How Poor Office Space Lighting Hurts Productivity

 In Aerus, Commercial Office, Design Build Construction, Facility Management, Interior, LED, Linea, Quick-Line

Americans, on average, spend approximately 90 percent of their time indoors, according to the U.S. Environmental Protection Agency. A good portion of that time is at work—and reportedly in discomfort.

A study by the American Society of Interior Design says 68 percent of employees complain about the lighting situation in their office. The Mayo Clinic lists glare and bright light as the leading cause of eyestrain.

And the National Headache Foundation lists fluorescent lighting as a primary trigger for migraine headaches.

Neck and back pain are other common problems resulting from too harsh or too dim artificial light. In fact, the Journal of the American Medical Association reports that Americans spend $87.6 billion annually treating these ailments.

Poor office lighting also contributes to inadequate sleep, drowsiness, fatigue, stress, anxiety and even seasonal affective disorder, which impacts 5 to 10 percent of the population.

Not to mention, it significantly affects your staff’s mood, happiness, concentration and other cognitive functions like disengagement, hurting the company’s bottom line.

A recent Gallup poll revealed that about 85 percent of employees worldwide are not engaged or are actively disengaged at work, for a variety of reasons. Researchers estimate this has led to nearly $7 trillion in lost productivity.

If employees aren’t working comfortably, they’re not working smart. And if they’re not working smart, they’re not working to their full potential.

Companies that better understand what improves productivity can maximize their talent. As a result, they produce better products, offer superior service and generate higher revenue.

And using light can help to optimize the functionality of office spaces and create an atmosphere that enhances employee health, happiness and comfort and productivity.

The value of improved productivity

Moving the productivity needle even a wee bit can deliver larger gains than other common cost savings, such as reducing energy, operational or leasing expenses.

Commercial real estate firm JLL developed a famous formula to quantify the value of productivity improvements. It’s called the 3/30/300 rule.

Actual figures vary depending on various factors including location, but in general, organizational expenses (per square foot, per year) break down like this:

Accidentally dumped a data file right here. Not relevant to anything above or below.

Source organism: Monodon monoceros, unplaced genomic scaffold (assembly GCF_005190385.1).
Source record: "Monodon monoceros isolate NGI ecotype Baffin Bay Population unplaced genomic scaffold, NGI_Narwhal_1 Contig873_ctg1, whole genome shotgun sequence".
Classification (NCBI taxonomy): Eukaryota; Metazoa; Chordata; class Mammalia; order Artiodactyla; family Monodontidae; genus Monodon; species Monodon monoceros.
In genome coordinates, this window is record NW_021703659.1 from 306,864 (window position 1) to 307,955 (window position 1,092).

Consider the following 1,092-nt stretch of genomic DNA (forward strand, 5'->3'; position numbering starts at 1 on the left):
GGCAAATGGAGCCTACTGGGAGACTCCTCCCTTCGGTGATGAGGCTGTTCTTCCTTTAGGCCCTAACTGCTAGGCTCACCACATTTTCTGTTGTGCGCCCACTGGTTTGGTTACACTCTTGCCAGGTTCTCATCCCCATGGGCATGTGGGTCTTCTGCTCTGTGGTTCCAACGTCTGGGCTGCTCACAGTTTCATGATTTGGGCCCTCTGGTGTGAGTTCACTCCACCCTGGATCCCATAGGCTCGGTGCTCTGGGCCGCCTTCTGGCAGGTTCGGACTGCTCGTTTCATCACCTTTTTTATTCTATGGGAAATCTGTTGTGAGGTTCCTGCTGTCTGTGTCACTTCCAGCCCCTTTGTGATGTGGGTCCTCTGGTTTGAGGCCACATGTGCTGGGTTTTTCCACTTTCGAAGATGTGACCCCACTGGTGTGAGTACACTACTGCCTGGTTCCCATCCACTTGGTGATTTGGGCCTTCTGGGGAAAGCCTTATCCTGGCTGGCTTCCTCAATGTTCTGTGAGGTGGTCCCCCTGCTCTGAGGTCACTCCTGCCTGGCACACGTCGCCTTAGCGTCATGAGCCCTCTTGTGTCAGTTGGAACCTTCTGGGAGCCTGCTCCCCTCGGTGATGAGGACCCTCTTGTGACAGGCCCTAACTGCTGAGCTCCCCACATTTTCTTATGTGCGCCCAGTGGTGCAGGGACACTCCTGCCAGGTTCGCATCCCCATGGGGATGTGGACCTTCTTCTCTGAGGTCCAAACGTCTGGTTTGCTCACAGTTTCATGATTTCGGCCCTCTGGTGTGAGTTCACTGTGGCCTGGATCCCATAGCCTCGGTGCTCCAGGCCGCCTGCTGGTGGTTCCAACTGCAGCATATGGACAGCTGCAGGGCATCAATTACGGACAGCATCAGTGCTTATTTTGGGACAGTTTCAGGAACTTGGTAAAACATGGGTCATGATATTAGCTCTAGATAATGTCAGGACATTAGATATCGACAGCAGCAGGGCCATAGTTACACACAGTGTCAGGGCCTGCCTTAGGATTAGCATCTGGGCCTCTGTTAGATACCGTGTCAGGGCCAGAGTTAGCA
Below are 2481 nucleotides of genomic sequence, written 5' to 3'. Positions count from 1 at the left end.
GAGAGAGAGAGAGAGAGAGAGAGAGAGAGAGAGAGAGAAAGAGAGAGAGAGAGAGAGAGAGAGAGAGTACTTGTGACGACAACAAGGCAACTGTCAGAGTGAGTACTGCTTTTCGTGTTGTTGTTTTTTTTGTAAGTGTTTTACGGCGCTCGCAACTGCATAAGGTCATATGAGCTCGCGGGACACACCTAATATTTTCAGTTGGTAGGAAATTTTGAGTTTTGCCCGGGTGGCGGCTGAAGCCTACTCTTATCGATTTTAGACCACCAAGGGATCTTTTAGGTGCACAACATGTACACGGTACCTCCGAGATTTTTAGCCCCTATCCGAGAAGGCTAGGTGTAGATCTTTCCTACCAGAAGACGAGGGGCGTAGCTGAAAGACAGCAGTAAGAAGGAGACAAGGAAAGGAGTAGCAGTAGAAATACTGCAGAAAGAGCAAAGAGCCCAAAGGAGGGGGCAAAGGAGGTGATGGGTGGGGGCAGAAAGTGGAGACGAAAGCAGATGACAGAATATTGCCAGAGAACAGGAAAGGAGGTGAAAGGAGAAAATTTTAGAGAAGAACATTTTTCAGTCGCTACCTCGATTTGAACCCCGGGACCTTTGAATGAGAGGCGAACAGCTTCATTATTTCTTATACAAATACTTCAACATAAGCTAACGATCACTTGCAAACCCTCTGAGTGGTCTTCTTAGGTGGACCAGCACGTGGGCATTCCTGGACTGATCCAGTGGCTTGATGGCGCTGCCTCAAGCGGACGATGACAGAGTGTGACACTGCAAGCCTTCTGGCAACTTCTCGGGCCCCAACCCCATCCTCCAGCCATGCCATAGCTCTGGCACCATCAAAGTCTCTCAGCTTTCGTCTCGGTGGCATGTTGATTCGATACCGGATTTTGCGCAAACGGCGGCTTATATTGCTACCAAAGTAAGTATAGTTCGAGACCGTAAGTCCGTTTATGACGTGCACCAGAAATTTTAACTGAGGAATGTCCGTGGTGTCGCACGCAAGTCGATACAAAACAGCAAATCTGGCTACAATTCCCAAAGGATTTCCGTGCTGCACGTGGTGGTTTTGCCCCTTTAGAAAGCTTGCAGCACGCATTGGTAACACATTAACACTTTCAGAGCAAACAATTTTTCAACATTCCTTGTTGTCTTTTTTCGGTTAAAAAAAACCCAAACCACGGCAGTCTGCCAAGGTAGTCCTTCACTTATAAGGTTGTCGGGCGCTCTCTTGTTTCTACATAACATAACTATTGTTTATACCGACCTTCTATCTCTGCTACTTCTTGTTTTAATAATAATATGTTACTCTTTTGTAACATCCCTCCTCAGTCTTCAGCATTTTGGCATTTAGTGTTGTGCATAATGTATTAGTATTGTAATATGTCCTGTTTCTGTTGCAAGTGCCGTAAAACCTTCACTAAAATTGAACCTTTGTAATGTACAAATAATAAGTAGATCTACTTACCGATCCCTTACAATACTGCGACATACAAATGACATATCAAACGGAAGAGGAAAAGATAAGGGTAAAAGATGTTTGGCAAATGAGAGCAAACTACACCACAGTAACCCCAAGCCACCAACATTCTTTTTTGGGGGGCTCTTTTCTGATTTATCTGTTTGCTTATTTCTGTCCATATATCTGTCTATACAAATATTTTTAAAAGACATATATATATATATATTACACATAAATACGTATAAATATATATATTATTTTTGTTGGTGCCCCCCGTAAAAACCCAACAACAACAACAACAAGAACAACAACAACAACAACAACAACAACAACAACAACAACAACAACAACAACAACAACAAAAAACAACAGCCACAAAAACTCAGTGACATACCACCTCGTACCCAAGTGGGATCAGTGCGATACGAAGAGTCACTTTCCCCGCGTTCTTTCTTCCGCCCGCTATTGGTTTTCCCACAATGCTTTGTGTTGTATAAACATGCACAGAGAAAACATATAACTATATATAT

• $3 for utilities
  • $30 for rent/mortgage
  • $300 for payroll

Knowing that, consider this: The U.S. Energy Information Administration says the average commercial building is a little over 15,000 square feet.

Using the 3/30/300 proportions, annual spending for a business in an average building should break down to approximately $45,000 on utilities, $450,000 on rent and $4.5 million on employees.

Using this formula:

  • Reducing utility costs by 50 percent saves this company $22,500 annually
  • Improving space utilization by 10 percent saves $45,000
  • Increasing employee productivity by 5 percent saves $225,000

The savings are self-evident. This formula illustrates how even a small change in the employee category can have a vast impact on a company’s bottom line

It also shows why everything in the office environment should contribute towards the goal of worker productivity, lighting included.

Better lighting a top in-demand work asset

Many factors determine whether productivity is high or low in an office space. These factors range from company culture to physical aspects of the office design.

Lighting is one of them, and a big one at that.

Consider a recent survey by HR advisory firm Future Workplace. A survey of more than 1,600 North American employees revealed that access to more natural light was the No. 1 office perk, outranking stalwarts like onsite cafeterias and premium perks such as onsite childcare and fitness centers.

The study also found that the absence on natural-quality light hurts employee experience. More than one-third of employees feel that they do not get enough natural light in their workspace, and 47 percent say they feel tired or very tired because of that lack of natural light.

What’s more, 43 percent report feeling gloomy because of a lack of light.

That’s not the only study that reinforces the connection between natural light and employee well-being.

A recent study by Alan Hedge, a professor in the Department of Design and Environmental Analysis at Cornell University, found that workers in daylit office environments experienced an 84 percent drop in the symptoms of eyestrain, headaches and lured vision symptoms, all of which can hinder productivity.

Want to learn more?

To learn more about how an office space’s lighting design can alter its workforce’s productivity, read “Four Examples of How Tunable Lighting Improved Workspace Productivity.”

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